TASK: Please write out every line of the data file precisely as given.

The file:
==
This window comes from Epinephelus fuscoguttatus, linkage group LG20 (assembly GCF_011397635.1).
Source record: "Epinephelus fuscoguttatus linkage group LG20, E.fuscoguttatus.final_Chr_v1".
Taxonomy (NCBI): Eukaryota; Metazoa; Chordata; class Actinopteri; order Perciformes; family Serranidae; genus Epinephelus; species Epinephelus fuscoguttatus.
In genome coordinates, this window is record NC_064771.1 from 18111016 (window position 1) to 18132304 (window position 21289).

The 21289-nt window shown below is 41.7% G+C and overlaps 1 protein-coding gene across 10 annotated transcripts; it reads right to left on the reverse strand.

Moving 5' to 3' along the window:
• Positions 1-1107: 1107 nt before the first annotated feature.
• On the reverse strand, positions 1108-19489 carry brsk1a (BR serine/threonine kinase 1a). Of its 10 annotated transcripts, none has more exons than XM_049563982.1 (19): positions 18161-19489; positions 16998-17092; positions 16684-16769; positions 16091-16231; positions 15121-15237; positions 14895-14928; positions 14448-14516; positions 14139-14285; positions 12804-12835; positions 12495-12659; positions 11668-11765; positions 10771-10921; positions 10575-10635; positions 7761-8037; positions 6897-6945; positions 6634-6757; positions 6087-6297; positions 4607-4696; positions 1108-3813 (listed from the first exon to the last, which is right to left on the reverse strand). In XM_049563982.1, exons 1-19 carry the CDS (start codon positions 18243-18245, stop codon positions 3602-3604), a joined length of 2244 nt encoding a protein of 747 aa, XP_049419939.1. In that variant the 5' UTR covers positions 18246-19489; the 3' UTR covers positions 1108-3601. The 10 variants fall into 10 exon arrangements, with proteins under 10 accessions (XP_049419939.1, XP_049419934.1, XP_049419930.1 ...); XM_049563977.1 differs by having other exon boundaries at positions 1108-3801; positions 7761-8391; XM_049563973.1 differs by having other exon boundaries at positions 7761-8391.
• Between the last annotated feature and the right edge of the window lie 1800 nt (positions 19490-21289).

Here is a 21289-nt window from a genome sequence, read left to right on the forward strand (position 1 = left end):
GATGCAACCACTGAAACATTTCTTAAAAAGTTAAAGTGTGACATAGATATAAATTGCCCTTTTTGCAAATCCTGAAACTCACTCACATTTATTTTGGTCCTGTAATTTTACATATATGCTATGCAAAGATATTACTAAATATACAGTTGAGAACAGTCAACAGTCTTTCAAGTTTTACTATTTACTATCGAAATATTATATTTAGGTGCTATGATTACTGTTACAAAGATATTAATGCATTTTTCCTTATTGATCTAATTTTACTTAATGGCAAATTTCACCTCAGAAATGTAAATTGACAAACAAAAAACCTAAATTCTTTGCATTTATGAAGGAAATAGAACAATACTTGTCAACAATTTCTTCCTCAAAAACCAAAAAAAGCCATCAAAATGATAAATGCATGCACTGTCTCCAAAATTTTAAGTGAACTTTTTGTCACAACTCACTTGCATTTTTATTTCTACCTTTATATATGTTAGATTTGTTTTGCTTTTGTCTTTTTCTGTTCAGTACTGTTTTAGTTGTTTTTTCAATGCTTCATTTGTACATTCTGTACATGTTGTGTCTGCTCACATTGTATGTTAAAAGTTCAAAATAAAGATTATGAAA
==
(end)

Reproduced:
This window comes from Epinephelus fuscoguttatus, linkage group LG20 (assembly GCF_011397635.1).
Source record: "Epinephelus fuscoguttatus linkage group LG20, E.fuscoguttatus.final_Chr_v1".
Taxonomy (NCBI): Eukaryota; Metazoa; Chordata; class Actinopteri; order Perciformes; family Serranidae; genus Epinephelus; species Epinephelus fuscoguttatus.
In genome coordinates, this window is record NC_064771.1 from 18111016 (window position 1) to 18132304 (window position 21289).

The 21289-nt window shown below is 41.7% G+C and overlaps 1 protein-coding gene across 10 annotated transcripts; it reads right to left on the reverse strand.

Moving 5' to 3' along the window:
• Positions 1-1107: 1107 nt before the first annotated feature.
• On the reverse strand, positions 1108-19489 carry brsk1a (BR serine/threonine kinase 1a). Of its 10 annotated transcripts, none has more exons than XM_049563982.1 (19): positions 18161-19489; positions 16998-17092; positions 16684-16769; positions 16091-16231; positions 15121-15237; positions 14895-14928; positions 14448-14516; positions 14139-14285; positions 12804-12835; positions 12495-12659; positions 11668-11765; positions 10771-10921; positions 10575-10635; positions 7761-8037; positions 6897-6945; positions 6634-6757; positions 6087-6297; positions 4607-4696; positions 1108-3813 (listed from the first exon to the last, which is right to left on the reverse strand). In XM_049563982.1, exons 1-19 carry the CDS (start codon positions 18243-18245, stop codon positions 3602-3604), a joined length of 2244 nt encoding a protein of 747 aa, XP_049419939.1. In that variant the 5' UTR covers positions 18246-19489; the 3' UTR covers positions 1108-3601. The 10 variants fall into 10 exon arrangements, with proteins under 10 accessions (XP_049419939.1, XP_049419934.1, XP_049419930.1 ...); XM_049563977.1 differs by having other exon boundaries at positions 1108-3801; positions 7761-8391; XM_049563973.1 differs by having other exon boundaries at positions 7761-8391.
• Between the last annotated feature and the right edge of the window lie 1800 nt (positions 19490-21289).

Here is a 21289-nt window from a genome sequence, read left to right on the forward strand (position 1 = left end):
GATGCAACCACTGAAACATTTCTTAAAAAGTTAAAGTGTGACATAGATATAAATTGCCCTTTTTGCAAATCCTGAAACTCACTCACATTTATTTTGGTCCTGTAATTTTACATATATGCTATGCAAAGATATTACTAAATATACAGTTGAGAACAGTCAACAGTCTTTCAAGTTTTACTATTTACTATCGAAATATTATATTTAGGTGCTATGATTACTGTTACAAAGATATTAATGCATTTTTCCTTATTGATCTAATTTTACTTAATGGCAAATTTCACCTCAGAAATGTAAATTGACAAACAAAAAACCTAAATTCTTTGCATTTATGAAGGAAATAGAACAATACTTGTCAACAATTTCTTCCTCAAAAACCAAAAAAAGCCATCAAAATGATAAATGCATGCACTGTCTCCAAAATTTTAAGTGAACTTTTTGTCACAACTCACTTGCATTTTTATTTCTACCTTTATATATGTTAGATTTGTTTTGCTTTTGTCTTTTTCTGTTCAGTACTGTTTTAGTTGTTTTTTCAATGCTTCATTTGTACATTCTGTACATGTTGTGTCTGCTCACATTGTATGTTAAAAGTTCAAAATAAAGATTATGAAA